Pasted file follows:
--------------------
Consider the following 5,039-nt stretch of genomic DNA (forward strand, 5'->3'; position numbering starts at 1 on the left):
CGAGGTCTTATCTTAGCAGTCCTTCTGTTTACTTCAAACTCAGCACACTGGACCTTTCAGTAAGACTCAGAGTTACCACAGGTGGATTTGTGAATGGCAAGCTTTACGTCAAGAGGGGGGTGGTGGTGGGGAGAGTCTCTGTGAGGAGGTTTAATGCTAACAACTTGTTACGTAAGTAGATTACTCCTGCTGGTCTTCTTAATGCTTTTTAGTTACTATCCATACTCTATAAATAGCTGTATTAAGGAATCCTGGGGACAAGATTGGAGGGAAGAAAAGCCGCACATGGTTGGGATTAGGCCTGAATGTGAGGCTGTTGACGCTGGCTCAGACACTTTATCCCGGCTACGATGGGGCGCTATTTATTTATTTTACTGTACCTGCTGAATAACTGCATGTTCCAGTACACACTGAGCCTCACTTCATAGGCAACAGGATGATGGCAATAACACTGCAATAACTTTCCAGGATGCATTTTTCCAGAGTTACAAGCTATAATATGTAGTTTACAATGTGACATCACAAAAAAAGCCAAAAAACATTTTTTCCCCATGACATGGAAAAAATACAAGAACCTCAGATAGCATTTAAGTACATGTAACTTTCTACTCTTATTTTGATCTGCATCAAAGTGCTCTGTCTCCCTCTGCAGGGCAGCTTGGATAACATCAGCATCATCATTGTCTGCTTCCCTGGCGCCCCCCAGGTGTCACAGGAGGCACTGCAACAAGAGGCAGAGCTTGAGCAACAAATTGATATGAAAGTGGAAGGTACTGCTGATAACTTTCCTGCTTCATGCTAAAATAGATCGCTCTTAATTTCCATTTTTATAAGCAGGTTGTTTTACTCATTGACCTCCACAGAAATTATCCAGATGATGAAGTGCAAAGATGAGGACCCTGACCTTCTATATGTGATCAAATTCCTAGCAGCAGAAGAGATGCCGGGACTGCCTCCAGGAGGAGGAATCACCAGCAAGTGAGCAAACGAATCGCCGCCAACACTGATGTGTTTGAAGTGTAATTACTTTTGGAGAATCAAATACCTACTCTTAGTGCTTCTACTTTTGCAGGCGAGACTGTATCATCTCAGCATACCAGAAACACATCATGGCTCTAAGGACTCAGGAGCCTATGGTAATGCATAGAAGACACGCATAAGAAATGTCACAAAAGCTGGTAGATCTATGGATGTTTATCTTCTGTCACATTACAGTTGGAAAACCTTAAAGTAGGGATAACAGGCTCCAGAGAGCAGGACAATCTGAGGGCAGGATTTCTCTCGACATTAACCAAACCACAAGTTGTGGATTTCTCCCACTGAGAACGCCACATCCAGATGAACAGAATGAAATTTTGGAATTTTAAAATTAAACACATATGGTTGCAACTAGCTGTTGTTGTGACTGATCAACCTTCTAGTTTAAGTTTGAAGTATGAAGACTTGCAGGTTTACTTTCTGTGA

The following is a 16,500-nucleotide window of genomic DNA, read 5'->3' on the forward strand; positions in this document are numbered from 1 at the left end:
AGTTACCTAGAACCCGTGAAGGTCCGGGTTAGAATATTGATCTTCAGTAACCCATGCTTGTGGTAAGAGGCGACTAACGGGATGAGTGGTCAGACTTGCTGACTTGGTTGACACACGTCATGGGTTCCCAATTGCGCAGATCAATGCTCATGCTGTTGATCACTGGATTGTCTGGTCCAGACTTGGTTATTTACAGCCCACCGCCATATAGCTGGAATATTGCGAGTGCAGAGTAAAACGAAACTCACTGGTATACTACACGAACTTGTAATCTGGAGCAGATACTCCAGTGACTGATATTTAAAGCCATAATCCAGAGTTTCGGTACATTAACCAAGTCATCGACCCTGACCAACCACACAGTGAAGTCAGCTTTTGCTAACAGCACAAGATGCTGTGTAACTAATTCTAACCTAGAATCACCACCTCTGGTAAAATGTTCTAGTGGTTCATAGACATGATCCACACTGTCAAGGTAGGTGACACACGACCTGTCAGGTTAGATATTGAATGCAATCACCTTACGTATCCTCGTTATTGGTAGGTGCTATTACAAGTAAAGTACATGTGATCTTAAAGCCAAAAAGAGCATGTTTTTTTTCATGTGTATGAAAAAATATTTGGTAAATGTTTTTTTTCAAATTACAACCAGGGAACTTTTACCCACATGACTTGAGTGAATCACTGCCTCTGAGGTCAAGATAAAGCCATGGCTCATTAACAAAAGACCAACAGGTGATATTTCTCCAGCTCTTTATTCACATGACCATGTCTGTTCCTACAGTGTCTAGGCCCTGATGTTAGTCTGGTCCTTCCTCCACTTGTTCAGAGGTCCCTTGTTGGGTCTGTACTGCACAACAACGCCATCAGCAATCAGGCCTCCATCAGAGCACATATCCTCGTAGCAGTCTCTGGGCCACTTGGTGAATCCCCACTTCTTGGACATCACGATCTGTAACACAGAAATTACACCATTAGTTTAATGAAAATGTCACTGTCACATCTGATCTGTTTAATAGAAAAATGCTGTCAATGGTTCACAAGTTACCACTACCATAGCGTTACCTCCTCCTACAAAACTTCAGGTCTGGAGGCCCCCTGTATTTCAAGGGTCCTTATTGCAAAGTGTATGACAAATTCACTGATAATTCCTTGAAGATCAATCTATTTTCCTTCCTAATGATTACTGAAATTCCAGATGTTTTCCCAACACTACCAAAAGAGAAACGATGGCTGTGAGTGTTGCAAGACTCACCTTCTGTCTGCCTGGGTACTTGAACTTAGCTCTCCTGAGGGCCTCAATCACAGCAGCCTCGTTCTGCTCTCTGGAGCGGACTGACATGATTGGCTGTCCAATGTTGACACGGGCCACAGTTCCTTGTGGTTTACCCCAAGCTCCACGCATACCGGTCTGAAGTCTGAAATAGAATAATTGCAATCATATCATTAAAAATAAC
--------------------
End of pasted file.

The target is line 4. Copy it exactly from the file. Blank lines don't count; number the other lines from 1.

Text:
AGTTACCTAGAACCCGTGAAGGTCCGGGTTAGAATATTGATCTTCAGTAACCCATGCTTGTGGTAAGAGGCGACTAACGGGATGAGTGGTCAGACTTGCTGACTTGGTTGACACACGTCATGGGTTCCCAATTGCGCAGATCAATGCTCATGCTGTTGATCACTGGATTGTCTGGTCCAGACTTGGTTATTTACAGCCCACCGCCATATAGCTGGAATATTGCGAGTGCAGAGTAAAACGAAACTCACTGGTATACTACACGAACTTGTAATCTGGAGCAGATACTCCAGTGACTGATATTTAAAGCCATAATCCAGAGTTTCGGTACATTAACCAAGTCATCGACCCTGACCAACCACACAGTGAAGTCAGCTTTTGCTAACAGCACAAGATGCTGTGTAACTAATTCTAACCTAGAATCACCACCTCTGGTAAAATGTTCTAGTGGTTCATAGACATGATCCACACTGTCAAGGTAGGTGACACACGACCTGTCAGGTTAGATATTGAATGCAATCACCTTACGTATCCTCGTTATTGGTAGGTGCTATTACAAGTAAAGTACATGTGATCTTAAAGCCAAAAAGAGCATGTTTTTTTTCATGTGTATGAAAAAATATTTGGTAAATGTTTTTTTTCAAATTACAACCAGGGAACTTTTACCCACATGACTTGAGTGAATCACTGCCTCTGAGGTCAAGATAAAGCCATGGCTCATTAACAAAAGACCAACAGGTGATATTTCTCCAGCTCTTTATTCACATGACCATGTCTGTTCCTACAGTGTCTAGGCCCTGATGTTAGTCTGGTCCTTCCTCCACTTGTTCAGAGGTCCCTTGTTGGGTCTGTACTGCACAACAACGCCATCAGCAATCAGGCCTCCATCAGAGCACATATCCTCGTAGCAGTCTCTGGGCCACTTGGTGAATCCCCACTTCTTGGACATCACGATCTGTAACACAGAAATTACACCATTAGTTTAATGAAAATGTCACTGTCACATCTGATCTGTTTAATAGAAAAATGCTGTCAATGGTTCACAAGTTACCACTACCATAGCGTTACCTCCTCCTACAAAACTTCAGGTCTGGAGGCCCCCTGTATTTCAAGGGTCCTTATTGCAAAGTGTATGACAAATTCACTGATAATTCCTTGAAGATCAATCTATTTTCCTTCCTAATGATTACTGAAATTCCAGATGTTTTCCCAACACTACCAAAAGAGAAACGATGGCTGTGAGTGTTGCAAGACTCACCTTCTGTCTGCCTGGGTACTTGAACTTAGCTCTCCTGAGGGCCTCAATCACAGCAGCCTCGTTCTGCTCTCTGGAGCGGACTGACATGATTGGCTGTCCAATGTTGACACGGGCCACAGTTCCTTGTGGTTTACCCCAAGCTCCACGCATACCGGTCTGAAGTCTGAAATAGAATAATTGCAATCATATCATTAAAAATAAC